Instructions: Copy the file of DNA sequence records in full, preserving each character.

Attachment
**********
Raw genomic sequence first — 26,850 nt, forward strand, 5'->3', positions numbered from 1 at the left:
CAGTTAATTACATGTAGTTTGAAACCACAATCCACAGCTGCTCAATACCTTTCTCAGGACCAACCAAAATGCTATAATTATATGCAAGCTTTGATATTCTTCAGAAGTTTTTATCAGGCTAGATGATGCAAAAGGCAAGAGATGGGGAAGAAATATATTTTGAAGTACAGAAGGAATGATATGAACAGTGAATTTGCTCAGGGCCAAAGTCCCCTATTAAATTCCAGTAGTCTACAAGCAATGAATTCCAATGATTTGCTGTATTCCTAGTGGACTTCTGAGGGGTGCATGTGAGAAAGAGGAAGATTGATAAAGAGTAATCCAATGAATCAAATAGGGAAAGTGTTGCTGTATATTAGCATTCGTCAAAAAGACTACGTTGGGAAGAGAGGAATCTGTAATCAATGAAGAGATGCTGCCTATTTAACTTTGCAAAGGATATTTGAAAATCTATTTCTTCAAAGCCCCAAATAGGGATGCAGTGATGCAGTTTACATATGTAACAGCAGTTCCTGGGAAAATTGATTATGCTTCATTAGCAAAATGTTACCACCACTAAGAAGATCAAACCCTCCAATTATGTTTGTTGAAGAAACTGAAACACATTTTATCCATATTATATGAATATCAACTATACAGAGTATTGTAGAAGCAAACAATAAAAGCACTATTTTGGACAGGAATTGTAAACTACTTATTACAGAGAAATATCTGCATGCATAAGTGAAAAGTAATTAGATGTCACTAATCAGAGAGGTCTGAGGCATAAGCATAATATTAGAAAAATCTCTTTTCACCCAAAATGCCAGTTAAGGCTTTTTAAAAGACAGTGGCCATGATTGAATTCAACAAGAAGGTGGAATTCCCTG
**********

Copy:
Raw genomic sequence first — 26,850 nt, forward strand, 5'->3', positions numbered from 1 at the left:
CAGTTAATTACATGTAGTTTGAAACCACAATCCACAGCTGCTCAATACCTTTCTCAGGACCAACCAAAATGCTATAATTATATGCAAGCTTTGATATTCTTCAGAAGTTTTTATCAGGCTAGATGATGCAAAAGGCAAGAGATGGGGAAGAAATATATTTTGAAGTACAGAAGGAATGATATGAACAGTGAATTTGCTCAGGGCCAAAGTCCCCTATTAAATTCCAGTAGTCTACAAGCAATGAATTCCAATGATTTGCTGTATTCCTAGTGGACTTCTGAGGGGTGCATGTGAGAAAGAGGAAGATTGATAAAGAGTAATCCAATGAATCAAATAGGGAAAGTGTTGCTGTATATTAGCATTCGTCAAAAAGACTACGTTGGGAAGAGAGGAATCTGTAATCAATGAAGAGATGCTGCCTATTTAACTTTGCAAAGGATATTTGAAAATCTATTTCTTCAAAGCCCCAAATAGGGATGCAGTGATGCAGTTTACATATGTAACAGCAGTTCCTGGGAAAATTGATTATGCTTCATTAGCAAAATGTTACCACCACTAAGAAGATCAAACCCTCCAATTATGTTTGTTGAAGAAACTGAAACACATTTTATCCATATTATATGAATATCAACTATACAGAGTATTGTAGAAGCAAACAATAAAAGCACTATTTTGGACAGGAATTGTAAACTACTTATTACAGAGAAATATCTGCATGCATAAGTGAAAAGTAATTAGATGTCACTAATCAGAGAGGTCTGAGGCATAAGCATAATATTAGAAAAATCTCTTTTCACCCAAAATGCCAGTTAAGGCTTTTTAAAAGACAGTGGCCATGATTGAATTCAACAAGAAGGTGGAATTCCCTG